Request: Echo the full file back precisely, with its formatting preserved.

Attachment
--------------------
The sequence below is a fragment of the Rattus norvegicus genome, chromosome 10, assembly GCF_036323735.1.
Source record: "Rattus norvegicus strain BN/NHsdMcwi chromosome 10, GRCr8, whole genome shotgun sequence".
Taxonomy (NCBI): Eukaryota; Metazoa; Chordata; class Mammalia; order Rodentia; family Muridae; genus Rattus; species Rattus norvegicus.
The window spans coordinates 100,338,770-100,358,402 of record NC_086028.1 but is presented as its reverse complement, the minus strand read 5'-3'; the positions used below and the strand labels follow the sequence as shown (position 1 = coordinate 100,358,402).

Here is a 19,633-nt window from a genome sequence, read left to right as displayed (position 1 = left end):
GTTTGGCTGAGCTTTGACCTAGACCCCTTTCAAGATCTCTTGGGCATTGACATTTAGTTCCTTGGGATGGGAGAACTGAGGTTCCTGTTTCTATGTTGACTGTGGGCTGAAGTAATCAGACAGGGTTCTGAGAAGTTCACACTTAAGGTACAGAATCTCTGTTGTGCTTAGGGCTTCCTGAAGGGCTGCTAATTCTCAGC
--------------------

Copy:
The sequence below is a fragment of the Rattus norvegicus genome, chromosome 10, assembly GCF_036323735.1.
Source record: "Rattus norvegicus strain BN/NHsdMcwi chromosome 10, GRCr8, whole genome shotgun sequence".
Taxonomy (NCBI): Eukaryota; Metazoa; Chordata; class Mammalia; order Rodentia; family Muridae; genus Rattus; species Rattus norvegicus.
The window spans coordinates 100,338,770-100,358,402 of record NC_086028.1 but is presented as its reverse complement, the minus strand read 5'-3'; the positions used below and the strand labels follow the sequence as shown (position 1 = coordinate 100,358,402).

Here is a 19,633-nt window from a genome sequence, read left to right as displayed (position 1 = left end):
GTTTGGCTGAGCTTTGACCTAGACCCCTTTCAAGATCTCTTGGGCATTGACATTTAGTTCCTTGGGATGGGAGAACTGAGGTTCCTGTTTCTATGTTGACTGTGGGCTGAAGTAATCAGACAGGGTTCTGAGAAGTTCACACTTAAGGTACAGAATCTCTGTTGTGCTTAGGGCTTCCTGAAGGGCTGCTAATTCTCAGC